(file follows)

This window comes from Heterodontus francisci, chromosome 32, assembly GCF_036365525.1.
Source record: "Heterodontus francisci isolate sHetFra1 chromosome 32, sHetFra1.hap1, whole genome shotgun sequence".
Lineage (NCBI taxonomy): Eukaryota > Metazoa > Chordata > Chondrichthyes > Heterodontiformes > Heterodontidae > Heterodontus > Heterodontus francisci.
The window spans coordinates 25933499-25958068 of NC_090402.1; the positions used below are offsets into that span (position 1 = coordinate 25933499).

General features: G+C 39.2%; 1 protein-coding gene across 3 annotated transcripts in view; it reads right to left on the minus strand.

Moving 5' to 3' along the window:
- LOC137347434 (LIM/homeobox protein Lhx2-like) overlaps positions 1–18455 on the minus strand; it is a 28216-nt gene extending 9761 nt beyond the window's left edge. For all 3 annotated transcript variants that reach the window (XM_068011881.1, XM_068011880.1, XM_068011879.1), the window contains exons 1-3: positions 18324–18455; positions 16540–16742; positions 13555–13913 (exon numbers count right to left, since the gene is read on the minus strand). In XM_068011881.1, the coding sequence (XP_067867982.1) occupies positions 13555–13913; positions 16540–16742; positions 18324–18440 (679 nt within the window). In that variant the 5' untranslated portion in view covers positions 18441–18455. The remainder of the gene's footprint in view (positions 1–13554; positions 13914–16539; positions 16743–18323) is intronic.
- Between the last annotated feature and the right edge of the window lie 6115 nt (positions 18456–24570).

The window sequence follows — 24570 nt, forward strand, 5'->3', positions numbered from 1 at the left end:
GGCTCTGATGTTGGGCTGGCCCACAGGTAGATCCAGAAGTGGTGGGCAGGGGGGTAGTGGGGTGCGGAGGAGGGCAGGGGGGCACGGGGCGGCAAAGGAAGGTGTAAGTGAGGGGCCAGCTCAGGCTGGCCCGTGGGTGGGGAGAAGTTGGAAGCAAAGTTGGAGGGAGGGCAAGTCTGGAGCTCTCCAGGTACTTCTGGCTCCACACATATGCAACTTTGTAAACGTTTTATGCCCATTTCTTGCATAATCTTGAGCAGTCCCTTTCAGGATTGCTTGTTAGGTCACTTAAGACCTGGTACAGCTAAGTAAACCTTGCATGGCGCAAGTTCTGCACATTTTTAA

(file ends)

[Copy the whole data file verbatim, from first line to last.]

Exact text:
This window comes from Heterodontus francisci, chromosome 32, assembly GCF_036365525.1.
Source record: "Heterodontus francisci isolate sHetFra1 chromosome 32, sHetFra1.hap1, whole genome shotgun sequence".
Lineage (NCBI taxonomy): Eukaryota > Metazoa > Chordata > Chondrichthyes > Heterodontiformes > Heterodontidae > Heterodontus > Heterodontus francisci.
The window spans coordinates 25933499-25958068 of NC_090402.1; the positions used below are offsets into that span (position 1 = coordinate 25933499).

General features: G+C 39.2%; 1 protein-coding gene across 3 annotated transcripts in view; it reads right to left on the minus strand.

Moving 5' to 3' along the window:
- LOC137347434 (LIM/homeobox protein Lhx2-like) overlaps positions 1–18455 on the minus strand; it is a 28216-nt gene extending 9761 nt beyond the window's left edge. For all 3 annotated transcript variants that reach the window (XM_068011881.1, XM_068011880.1, XM_068011879.1), the window contains exons 1-3: positions 18324–18455; positions 16540–16742; positions 13555–13913 (exon numbers count right to left, since the gene is read on the minus strand). In XM_068011881.1, the coding sequence (XP_067867982.1) occupies positions 13555–13913; positions 16540–16742; positions 18324–18440 (679 nt within the window). In that variant the 5' untranslated portion in view covers positions 18441–18455. The remainder of the gene's footprint in view (positions 1–13554; positions 13914–16539; positions 16743–18323) is intronic.
- Between the last annotated feature and the right edge of the window lie 6115 nt (positions 18456–24570).

The window sequence follows — 24570 nt, forward strand, 5'->3', positions numbered from 1 at the left end:
GGCTCTGATGTTGGGCTGGCCCACAGGTAGATCCAGAAGTGGTGGGCAGGGGGGTAGTGGGGTGCGGAGGAGGGCAGGGGGGCACGGGGCGGCAAAGGAAGGTGTAAGTGAGGGGCCAGCTCAGGCTGGCCCGTGGGTGGGGAGAAGTTGGAAGCAAAGTTGGAGGGAGGGCAAGTCTGGAGCTCTCCAGGTACTTCTGGCTCCACACATATGCAACTTTGTAAACGTTTTATGCCCATTTCTTGCATAATCTTGAGCAGTCCCTTTCAGGATTGCTTGTTAGGTCACTTAAGACCTGGTACAGCTAAGTAAACCTTGCATGGCGCAAGTTCTGCACATTTTTAA